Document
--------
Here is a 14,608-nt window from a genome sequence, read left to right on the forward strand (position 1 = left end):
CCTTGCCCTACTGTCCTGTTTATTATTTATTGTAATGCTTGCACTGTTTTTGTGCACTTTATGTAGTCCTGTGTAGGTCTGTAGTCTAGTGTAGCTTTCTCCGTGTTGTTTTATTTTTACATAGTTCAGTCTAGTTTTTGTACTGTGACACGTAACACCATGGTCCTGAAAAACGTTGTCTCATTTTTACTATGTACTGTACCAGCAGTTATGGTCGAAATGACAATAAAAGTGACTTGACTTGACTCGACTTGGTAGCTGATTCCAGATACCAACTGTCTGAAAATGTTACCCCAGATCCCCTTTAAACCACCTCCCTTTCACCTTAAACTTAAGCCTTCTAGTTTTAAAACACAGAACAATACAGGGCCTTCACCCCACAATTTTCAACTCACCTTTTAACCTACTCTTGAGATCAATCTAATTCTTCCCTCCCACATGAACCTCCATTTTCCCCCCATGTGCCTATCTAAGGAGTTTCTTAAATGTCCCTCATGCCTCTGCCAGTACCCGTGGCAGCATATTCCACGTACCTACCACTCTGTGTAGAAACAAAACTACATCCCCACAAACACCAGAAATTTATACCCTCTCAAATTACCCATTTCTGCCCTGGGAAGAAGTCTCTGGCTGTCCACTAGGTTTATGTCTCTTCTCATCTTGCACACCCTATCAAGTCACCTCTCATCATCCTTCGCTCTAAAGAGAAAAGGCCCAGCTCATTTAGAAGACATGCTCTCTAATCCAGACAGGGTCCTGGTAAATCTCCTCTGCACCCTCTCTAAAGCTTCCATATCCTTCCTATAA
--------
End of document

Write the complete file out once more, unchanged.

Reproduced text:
Here is a 14,608-nt window from a genome sequence, read left to right on the forward strand (position 1 = left end):
CCTTGCCCTACTGTCCTGTTTATTATTTATTGTAATGCTTGCACTGTTTTTGTGCACTTTATGTAGTCCTGTGTAGGTCTGTAGTCTAGTGTAGCTTTCTCCGTGTTGTTTTATTTTTACATAGTTCAGTCTAGTTTTTGTACTGTGACACGTAACACCATGGTCCTGAAAAACGTTGTCTCATTTTTACTATGTACTGTACCAGCAGTTATGGTCGAAATGACAATAAAAGTGACTTGACTTGACTCGACTTGGTAGCTGATTCCAGATACCAACTGTCTGAAAATGTTACCCCAGATCCCCTTTAAACCACCTCCCTTTCACCTTAAACTTAAGCCTTCTAGTTTTAAAACACAGAACAATACAGGGCCTTCACCCCACAATTTTCAACTCACCTTTTAACCTACTCTTGAGATCAATCTAATTCTTCCCTCCCACATGAACCTCCATTTTCCCCCCATGTGCCTATCTAAGGAGTTTCTTAAATGTCCCTCATGCCTCTGCCAGTACCCGTGGCAGCATATTCCACGTACCTACCACTCTGTGTAGAAACAAAACTACATCCCCACAAACACCAGAAATTTATACCCTCTCAAATTACCCATTTCTGCCCTGGGAAGAAGTCTCTGGCTGTCCACTAGGTTTATGTCTCTTCTCATCTTGCACACCCTATCAAGTCACCTCTCATCATCCTTCGCTCTAAAGAGAAAAGGCCCAGCTCATTTAGAAGACATGCTCTCTAATCCAGACAGGGTCCTGGTAAATCTCCTCTGCACCCTCTCTAAAGCTTCCATATCCTTCCTATAA